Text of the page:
Here we are at the near end of National Poetry Month. Did you do anything to celebrate? Buy a book of poetry (I highly recommend this one)? Read more poetry? Write more poetry? Perform and read your poetry in front of an audience? Attend a poetry reading?
I watched more performance poetry since I prefer spoken word. I have one last one to share with you. This performance by Katie Makkai of her poem, “Pretty”.
Let this inspire you to write 100 words (in poem form or not) on:
A short and sweet post dear word-nerds. And can I just mention how humbled I am that you come back week after week and share here with me and each other? Because I am.
The cat cleans herself next to me. It soothes me. Her tiny silky skull, her pink tongue, the soft grays and creams and orange of her fur. It soothes me to know that she is unaware of the foibles of humans. She can’t read the news, or understand the images on the screen. All she knows is that it is time to clean, or time to nap, or time to eat, or time for affection, or time to play fetch, or time to stretch lazily in a patch of sunlight.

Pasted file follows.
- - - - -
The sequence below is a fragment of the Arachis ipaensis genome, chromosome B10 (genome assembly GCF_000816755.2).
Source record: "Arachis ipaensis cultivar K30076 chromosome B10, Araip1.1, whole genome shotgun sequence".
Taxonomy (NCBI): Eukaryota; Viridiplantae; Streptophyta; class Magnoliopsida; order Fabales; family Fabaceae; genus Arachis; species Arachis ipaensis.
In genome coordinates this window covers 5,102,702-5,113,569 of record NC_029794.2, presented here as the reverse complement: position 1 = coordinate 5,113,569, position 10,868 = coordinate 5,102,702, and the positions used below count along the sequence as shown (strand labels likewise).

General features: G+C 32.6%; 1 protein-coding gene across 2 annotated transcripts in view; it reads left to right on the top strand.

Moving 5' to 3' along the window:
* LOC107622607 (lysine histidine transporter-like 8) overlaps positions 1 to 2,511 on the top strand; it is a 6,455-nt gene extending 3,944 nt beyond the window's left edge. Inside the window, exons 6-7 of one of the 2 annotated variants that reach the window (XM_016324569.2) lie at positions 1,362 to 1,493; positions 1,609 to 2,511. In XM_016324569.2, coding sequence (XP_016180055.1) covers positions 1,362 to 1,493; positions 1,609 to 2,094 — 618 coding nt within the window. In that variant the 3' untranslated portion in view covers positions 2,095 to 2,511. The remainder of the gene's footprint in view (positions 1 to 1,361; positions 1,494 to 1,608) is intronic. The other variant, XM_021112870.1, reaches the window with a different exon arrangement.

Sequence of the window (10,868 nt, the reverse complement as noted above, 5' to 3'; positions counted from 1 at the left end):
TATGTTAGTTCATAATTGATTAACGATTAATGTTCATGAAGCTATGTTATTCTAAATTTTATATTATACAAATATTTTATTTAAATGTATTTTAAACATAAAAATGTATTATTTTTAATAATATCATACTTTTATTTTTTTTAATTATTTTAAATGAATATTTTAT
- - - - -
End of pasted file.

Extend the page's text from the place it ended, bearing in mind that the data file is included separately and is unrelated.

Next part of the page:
She blinks at me when she is done, curls herself alongside my thigh, and sighs once deeply.
Obviously this is not a photo of a cat curled up sighing and sleeping. I pulled it from the archives so as to preserve the present moment as it is.
I’ve taken to sketching again, something I’ve not done on a regular basis since high school. I didn’t know where to start so I returned to a childhood favorite, Dorrie the Little Witch. Here’s the results of my first pass.
Despite all the cold, we did manage to plant a few things in the ground.
These are the things I’ve been doing to stay grounded and sane despite the media onslaught of bad news these days. This is how I unplug.